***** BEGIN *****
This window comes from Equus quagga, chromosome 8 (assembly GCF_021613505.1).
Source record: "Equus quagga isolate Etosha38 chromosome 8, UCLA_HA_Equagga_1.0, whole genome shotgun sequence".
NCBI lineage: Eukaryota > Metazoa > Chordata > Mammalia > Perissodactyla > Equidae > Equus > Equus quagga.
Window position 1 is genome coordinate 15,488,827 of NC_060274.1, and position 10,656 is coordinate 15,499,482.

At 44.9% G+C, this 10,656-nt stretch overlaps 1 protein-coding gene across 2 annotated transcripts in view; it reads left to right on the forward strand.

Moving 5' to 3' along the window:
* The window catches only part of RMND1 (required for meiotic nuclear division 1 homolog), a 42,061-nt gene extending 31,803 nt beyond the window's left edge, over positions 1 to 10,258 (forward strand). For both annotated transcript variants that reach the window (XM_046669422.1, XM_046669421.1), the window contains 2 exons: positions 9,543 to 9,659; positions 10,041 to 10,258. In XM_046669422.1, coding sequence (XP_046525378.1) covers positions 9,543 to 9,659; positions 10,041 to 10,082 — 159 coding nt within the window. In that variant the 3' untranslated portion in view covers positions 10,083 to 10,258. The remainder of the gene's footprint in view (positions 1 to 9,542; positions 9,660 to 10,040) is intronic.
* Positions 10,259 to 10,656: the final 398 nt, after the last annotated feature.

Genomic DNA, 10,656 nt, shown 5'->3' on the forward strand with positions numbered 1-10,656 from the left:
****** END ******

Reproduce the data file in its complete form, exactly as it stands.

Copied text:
This window comes from Equus quagga, chromosome 8 (assembly GCF_021613505.1).
Source record: "Equus quagga isolate Etosha38 chromosome 8, UCLA_HA_Equagga_1.0, whole genome shotgun sequence".
NCBI lineage: Eukaryota > Metazoa > Chordata > Mammalia > Perissodactyla > Equidae > Equus > Equus quagga.
Window position 1 is genome coordinate 15,488,827 of NC_060274.1, and position 10,656 is coordinate 15,499,482.

At 44.9% G+C, this 10,656-nt stretch overlaps 1 protein-coding gene across 2 annotated transcripts in view; it reads left to right on the forward strand.

Moving 5' to 3' along the window:
* The window catches only part of RMND1 (required for meiotic nuclear division 1 homolog), a 42,061-nt gene extending 31,803 nt beyond the window's left edge, over positions 1 to 10,258 (forward strand). For both annotated transcript variants that reach the window (XM_046669422.1, XM_046669421.1), the window contains 2 exons: positions 9,543 to 9,659; positions 10,041 to 10,258. In XM_046669422.1, coding sequence (XP_046525378.1) covers positions 9,543 to 9,659; positions 10,041 to 10,082 — 159 coding nt within the window. In that variant the 3' untranslated portion in view covers positions 10,083 to 10,258. The remainder of the gene's footprint in view (positions 1 to 9,542; positions 9,660 to 10,040) is intronic.
* Positions 10,259 to 10,656: the final 398 nt, after the last annotated feature.

Genomic DNA, 10,656 nt, shown 5'->3' on the forward strand with positions numbered 1-10,656 from the left: